Vultures are plentiful along rivers of Peten, Guatemala, for birders or Mayanists: iconographers and epigraphers, however king vulture is rarely seen
Where to find vultures to do photography and take notes
Most bird watching groups are probably seeking other bird species, but as an archaeologist I find the vultures both beautiful works of nature, and quite important as models for the vultures seen in ancient art of pre-Hispanic Mesoamerica.
You can see vultures most easily alongside most highways. The vultures are attracted to road kill. You can also see vultures alongside the rivers in Peten, such as the Rio de la Pasion or Arroyo Petexbatun: eating fish or other dead creatures alongside the river banks. In any city with a dump, you can find vultures at the dump.
I almost never see a King Vulture any more. The other vultures are more common, especially the black vulture.
If you need to see all the vulture species, you may need to try one of the large zoos, such as Miguel Alvarez del Toro Zoo (ZOOMAT) in Tuxtla Gutierrez, Chiapas, Mexico. You might also try the Belize zoo, and the city zoo, Parque Zoológico La Aurora, in Guatemala City.
Vultures in Guatemala, Belize, and Guatemala
- Turkey vulture, Cathartes aura
- Black vulture,Coragyps atratus
- Lesser yellow-headed vulture, Cathartes burrovianus
- King Vulture, Sarcoramphus papa
Elizabeth Benson has written on the iconography of vultures
Elizabeth Benson lists most of the Classic period vases which picture vultures and Mayan myths which feature vultures. But I am not convinced that all the birds on the vases are really vultures. For example, it is highly unlikely that the long-beaked birds of Kerr 2668 are vultures. Besides, the human in the scene is wearing the hat of a hunter. I would expect water birds in such a scene; not vultures.
Vultures are found as hachas since vultures are part of the ballgame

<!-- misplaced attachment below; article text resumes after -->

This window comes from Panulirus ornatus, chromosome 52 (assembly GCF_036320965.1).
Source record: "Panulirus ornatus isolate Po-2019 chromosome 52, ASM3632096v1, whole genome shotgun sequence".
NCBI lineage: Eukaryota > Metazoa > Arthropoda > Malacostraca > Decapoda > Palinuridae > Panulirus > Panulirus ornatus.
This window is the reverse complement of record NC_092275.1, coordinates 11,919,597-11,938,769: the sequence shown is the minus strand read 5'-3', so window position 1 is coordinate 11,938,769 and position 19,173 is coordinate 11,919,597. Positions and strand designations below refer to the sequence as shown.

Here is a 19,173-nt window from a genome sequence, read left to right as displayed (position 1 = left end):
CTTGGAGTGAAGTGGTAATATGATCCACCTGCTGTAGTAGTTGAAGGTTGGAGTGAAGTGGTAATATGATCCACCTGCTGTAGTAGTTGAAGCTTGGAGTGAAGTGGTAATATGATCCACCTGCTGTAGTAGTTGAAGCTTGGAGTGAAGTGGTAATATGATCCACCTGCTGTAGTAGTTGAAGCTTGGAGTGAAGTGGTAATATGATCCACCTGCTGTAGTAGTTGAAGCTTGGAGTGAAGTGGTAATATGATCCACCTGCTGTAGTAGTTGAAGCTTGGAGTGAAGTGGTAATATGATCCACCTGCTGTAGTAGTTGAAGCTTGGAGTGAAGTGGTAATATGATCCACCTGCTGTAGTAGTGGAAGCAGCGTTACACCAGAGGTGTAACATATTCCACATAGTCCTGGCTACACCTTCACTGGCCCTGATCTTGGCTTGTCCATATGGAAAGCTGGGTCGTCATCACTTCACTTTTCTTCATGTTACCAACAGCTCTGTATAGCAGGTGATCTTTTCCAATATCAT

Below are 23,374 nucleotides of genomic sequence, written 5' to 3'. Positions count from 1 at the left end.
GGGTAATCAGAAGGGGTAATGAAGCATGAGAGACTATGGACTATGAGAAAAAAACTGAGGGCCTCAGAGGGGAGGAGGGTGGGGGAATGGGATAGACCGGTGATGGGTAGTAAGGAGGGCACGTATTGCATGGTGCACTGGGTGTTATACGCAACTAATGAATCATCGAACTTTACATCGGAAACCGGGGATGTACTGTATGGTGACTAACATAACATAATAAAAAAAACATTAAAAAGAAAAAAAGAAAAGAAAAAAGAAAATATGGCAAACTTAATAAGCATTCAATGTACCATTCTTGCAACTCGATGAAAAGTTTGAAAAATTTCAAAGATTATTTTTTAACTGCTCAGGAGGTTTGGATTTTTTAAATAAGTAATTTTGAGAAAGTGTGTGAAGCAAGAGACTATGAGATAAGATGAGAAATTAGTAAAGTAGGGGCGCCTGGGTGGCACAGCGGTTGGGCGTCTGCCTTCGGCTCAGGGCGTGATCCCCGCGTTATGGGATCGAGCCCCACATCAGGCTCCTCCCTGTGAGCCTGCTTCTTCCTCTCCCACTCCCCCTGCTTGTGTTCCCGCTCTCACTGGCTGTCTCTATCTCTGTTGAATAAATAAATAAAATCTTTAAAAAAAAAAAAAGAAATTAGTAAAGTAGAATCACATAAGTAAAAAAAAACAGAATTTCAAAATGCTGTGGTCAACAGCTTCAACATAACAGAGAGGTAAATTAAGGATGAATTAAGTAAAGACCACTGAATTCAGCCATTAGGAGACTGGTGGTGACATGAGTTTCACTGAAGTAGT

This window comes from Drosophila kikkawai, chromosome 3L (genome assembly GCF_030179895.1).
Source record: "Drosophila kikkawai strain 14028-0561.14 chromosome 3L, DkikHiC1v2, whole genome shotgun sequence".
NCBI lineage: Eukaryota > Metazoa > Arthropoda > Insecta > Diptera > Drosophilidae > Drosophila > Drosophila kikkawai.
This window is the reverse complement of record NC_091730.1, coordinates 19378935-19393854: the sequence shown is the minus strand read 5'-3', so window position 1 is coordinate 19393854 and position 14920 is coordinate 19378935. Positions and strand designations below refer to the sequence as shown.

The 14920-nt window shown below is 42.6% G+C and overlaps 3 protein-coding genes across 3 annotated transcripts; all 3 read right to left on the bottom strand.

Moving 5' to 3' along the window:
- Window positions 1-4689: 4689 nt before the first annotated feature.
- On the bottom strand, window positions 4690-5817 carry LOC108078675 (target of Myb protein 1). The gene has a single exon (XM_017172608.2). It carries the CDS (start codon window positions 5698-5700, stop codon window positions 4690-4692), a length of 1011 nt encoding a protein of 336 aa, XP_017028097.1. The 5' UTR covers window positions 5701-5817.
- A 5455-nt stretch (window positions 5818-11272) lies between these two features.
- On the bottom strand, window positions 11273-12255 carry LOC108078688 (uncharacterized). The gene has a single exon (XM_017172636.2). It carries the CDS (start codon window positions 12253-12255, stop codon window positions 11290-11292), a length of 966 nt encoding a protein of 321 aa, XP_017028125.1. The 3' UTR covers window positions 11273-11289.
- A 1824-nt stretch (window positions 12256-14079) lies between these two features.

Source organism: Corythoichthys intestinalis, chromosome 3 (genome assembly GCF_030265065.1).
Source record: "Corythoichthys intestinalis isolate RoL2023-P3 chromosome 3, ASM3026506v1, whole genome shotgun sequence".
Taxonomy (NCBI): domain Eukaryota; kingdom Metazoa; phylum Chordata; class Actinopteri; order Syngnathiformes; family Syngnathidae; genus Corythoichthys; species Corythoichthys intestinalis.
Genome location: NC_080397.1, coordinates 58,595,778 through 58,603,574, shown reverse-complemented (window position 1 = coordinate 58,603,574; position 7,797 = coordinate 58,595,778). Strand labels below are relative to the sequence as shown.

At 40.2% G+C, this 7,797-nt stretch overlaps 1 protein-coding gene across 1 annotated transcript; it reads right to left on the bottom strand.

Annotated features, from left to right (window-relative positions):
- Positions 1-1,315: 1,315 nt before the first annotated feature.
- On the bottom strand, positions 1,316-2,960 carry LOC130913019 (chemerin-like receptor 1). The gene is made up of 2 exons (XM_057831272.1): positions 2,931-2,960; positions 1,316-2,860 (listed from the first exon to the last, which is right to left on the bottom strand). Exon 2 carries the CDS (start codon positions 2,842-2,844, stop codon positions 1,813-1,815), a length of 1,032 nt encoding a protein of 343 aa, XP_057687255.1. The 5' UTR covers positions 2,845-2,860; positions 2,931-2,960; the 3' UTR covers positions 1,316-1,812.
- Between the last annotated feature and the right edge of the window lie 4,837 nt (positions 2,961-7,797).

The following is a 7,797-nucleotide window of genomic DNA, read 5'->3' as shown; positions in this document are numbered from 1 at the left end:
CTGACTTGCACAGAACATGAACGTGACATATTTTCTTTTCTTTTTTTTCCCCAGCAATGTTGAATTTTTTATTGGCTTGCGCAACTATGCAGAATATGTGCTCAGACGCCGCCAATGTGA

Evidently in some pre-Columbian rubber ball games the sacrificed victims were made available to vultures. So it is not much of a surprise that some ballgame stones are shaped as a vulture.
Vultures are frequently depicted in Mayan hieroglyphic writing
Epigraphers correctly point out the vultures used as hieroglyphs. Because there are four species of vultures, and several different Mayan hieroglyps which are based on vultures, it would be a helpful study to see if you can identify which species is used as a model for which hieroglyph.
For turtle glyphs, owl glyphs, and bat glyphs it is a challenge to recognize which species is intended, especially when there are a few misidentifications stuck in the literature. But to help these studies it helps to have close-up photographs of the facial features of each species.
Thus a long-term goal of the FLAAR program of Maya ethnozoology, is to find funding to obtain the 500mm Canon telephoto lenses necessary to capture a close-up of the heads.
Presently we still lack a 500mm prime lens, since a high-quality Canon EF 500mm f/4L IS II USM lens is about $10,400 (the new lens that was announced early in 2011). As soon as it is possible to have this lens, we can provide epigraphers even better photographs. In the meantime, here are the best photos (of heads)
First posted November 2, 2011